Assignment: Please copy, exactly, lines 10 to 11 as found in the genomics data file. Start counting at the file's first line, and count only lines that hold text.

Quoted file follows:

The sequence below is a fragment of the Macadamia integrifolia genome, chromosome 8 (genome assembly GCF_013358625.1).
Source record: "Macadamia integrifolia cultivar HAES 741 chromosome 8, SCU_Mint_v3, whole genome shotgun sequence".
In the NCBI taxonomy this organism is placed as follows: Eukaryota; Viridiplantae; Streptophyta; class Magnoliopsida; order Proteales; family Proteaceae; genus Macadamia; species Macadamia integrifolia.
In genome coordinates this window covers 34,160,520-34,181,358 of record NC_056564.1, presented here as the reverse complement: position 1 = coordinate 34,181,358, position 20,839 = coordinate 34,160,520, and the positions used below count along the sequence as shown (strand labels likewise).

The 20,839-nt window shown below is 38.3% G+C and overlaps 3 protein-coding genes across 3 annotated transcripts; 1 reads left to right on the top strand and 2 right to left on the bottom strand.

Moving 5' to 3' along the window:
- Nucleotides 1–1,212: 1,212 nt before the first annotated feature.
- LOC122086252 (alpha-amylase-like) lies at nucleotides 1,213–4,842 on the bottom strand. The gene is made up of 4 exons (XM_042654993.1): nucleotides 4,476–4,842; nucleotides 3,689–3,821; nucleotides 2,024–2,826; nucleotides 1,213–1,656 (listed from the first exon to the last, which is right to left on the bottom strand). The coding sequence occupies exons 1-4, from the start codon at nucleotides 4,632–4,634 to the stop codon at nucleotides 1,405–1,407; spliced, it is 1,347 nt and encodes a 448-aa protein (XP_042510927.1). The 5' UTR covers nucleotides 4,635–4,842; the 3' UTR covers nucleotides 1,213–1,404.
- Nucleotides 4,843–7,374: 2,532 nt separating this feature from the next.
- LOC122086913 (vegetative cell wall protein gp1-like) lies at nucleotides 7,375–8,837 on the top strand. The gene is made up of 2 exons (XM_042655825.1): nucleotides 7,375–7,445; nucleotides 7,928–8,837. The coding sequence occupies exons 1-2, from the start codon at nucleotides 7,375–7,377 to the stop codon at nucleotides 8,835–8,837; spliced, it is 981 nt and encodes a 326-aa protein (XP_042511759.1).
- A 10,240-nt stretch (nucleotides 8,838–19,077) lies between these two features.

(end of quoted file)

- LOC122086913 (vegetative cell wall protein gp1-like) lies at nucleotides 7,375–8,837 on the top strand. The gene is made up of 2 exons (XM_042655825.1): nucleotides 7,375–7,445; nucleotides 7,928–8,837. The coding sequence occupies exons 1-2, from the start codon at nucleotides 7,375–7,377 to the stop codon at nucleotides 8,835–8,837; spliced, it is 981 nt and encodes a 326-aa protein (XP_042511759.1).
- A 10,240-nt stretch (nucleotides 8,838–19,077) lies between these two features.